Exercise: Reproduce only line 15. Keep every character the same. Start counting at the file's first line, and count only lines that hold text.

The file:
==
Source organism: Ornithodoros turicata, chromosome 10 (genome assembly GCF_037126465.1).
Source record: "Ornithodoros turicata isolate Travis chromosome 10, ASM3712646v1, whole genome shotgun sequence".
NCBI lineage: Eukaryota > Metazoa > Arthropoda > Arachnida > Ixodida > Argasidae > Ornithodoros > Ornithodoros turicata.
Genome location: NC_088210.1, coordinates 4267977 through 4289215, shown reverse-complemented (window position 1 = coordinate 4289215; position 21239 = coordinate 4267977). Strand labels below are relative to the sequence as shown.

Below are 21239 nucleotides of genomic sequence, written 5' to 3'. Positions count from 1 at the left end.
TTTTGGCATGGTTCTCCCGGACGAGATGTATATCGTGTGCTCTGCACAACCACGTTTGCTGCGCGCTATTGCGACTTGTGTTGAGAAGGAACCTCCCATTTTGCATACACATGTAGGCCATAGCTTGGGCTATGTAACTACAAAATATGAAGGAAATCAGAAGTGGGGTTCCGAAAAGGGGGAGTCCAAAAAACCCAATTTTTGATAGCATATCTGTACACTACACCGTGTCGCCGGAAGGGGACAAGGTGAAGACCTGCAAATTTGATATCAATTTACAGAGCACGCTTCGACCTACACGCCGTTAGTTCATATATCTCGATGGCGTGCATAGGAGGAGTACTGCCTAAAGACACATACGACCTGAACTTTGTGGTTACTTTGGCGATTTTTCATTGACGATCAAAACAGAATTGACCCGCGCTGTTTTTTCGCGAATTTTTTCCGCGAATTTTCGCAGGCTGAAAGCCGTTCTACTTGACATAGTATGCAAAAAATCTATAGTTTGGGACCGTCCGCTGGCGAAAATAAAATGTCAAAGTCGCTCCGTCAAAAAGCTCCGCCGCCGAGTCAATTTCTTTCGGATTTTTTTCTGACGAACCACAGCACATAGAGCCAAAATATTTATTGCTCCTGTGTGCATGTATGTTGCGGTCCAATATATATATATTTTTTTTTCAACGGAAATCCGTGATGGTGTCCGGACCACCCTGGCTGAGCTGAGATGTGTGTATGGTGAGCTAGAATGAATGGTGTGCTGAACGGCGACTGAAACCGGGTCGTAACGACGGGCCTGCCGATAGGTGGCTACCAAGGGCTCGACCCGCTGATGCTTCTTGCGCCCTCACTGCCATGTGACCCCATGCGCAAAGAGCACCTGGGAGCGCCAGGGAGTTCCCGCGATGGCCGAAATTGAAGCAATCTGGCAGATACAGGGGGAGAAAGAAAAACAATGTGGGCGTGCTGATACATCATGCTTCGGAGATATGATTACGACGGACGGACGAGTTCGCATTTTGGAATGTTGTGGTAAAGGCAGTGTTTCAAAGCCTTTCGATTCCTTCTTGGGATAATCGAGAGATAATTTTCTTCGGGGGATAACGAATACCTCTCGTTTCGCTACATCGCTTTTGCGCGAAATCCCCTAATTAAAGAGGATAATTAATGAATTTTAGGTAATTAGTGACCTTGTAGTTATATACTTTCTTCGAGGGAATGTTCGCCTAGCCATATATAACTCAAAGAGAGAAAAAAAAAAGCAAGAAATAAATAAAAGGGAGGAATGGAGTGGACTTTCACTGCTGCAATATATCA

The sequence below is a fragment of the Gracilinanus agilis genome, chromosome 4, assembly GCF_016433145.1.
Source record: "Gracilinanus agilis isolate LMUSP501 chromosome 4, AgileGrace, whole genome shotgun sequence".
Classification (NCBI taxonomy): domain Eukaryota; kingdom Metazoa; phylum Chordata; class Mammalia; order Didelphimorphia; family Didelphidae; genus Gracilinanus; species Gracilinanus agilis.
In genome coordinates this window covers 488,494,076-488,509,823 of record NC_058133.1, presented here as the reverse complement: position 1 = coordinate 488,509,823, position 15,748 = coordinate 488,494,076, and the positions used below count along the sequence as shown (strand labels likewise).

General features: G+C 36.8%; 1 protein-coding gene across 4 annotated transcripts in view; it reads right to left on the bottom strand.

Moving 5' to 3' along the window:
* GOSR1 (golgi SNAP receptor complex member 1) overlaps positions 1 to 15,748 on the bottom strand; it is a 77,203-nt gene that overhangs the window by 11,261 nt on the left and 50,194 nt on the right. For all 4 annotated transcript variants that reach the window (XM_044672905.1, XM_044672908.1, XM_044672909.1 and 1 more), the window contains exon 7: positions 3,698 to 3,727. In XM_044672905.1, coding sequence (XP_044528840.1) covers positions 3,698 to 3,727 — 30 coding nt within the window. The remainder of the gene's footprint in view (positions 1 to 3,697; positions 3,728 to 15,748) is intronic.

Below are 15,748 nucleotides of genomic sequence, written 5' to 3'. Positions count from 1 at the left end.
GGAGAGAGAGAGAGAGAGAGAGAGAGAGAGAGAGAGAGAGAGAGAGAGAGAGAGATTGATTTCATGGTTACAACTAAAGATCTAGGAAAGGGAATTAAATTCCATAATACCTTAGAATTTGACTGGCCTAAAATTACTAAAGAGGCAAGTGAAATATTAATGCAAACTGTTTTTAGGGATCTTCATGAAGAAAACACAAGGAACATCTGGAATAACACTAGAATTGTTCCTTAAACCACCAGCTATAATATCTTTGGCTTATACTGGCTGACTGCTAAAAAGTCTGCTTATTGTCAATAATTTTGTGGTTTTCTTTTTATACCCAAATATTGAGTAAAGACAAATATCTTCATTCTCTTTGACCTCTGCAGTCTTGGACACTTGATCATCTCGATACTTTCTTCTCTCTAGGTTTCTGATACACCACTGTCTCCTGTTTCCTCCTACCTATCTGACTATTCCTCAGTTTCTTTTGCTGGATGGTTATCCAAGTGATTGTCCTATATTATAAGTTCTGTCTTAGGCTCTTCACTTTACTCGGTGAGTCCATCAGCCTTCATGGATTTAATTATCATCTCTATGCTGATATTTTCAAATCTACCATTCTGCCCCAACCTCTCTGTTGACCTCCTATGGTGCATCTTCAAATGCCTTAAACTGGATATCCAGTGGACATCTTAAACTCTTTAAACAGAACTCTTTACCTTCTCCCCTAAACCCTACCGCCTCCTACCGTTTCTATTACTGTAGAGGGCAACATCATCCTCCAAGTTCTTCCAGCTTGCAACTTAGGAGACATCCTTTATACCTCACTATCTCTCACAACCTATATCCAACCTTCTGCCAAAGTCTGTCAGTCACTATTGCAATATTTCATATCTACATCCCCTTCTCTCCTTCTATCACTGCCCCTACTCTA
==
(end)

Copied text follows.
GGAGAGAGAGAGAGAGAGAGAGAGAGAGAGAGAGAGAGAGAGAGAGAGAGAGAGATTGATTTCATGGTTACAACTAAAGATCTAGGAAAGGGAATTAAATTCCATAATACCTTAGAATTTGACTGGCCTAAAATTACTAAAGAGGCAAGTGAAATATTAATGCAAACTGTTTTTAGGGATCTTCATGAAGAAAACACAAGGAACATCTGGAATAACACTAGAATTGTTCCTTAAACCACCAGCTATAATATCTTTGGCTTATACTGGCTGACTGCTAAAAAGTCTGCTTATTGTCAATAATTTTGTGGTTTTCTTTTTATACCCAAATATTGAGTAAAGACAAATATCTTCATTCTCTTTGACCTCTGCAGTCTTGGACACTTGATCATCTCGATACTTTCTTCTCTCTAGGTTTCTGATACACCACTGTCTCCTGTTTCCTCCTACCTATCTGACTATTCCTCAGTTTCTTTTGCTGGATGGTTATCCAAGTGATTGTCCTATATTATAAGTTCTGTCTTAGGCTCTTCACTTTACTCGGTGAGTCCATCAGCCTTCATGGATTTAATTATCATCTCTATGCTGATATTTTCAAATCTACCATTCTGCCCCAACCTCTCTGTTGACCTCCTATGGTGCATCTTCAAATGCCTTAAACTGGATATCCAGTGGACATCTTAAACTCTTTAAACAGAACTCTTTACCTTCTCCCCTAAACCCTACCGCCTCCTACCGTTTCTATTACTGTAGAGGGCAACATCATCCTCCAAGTTCTTCCAGCTTGCAACTTAGGAGACATCCTTTATACCTCACTATCTCTCACAACCTATATCCAACCTTCTGCCAAAGTCTGTCAGTCACTATTGCAATATTTCATATCTACATCCCCTTCTCTCCTTCTATCACTGCCCCTACTCTA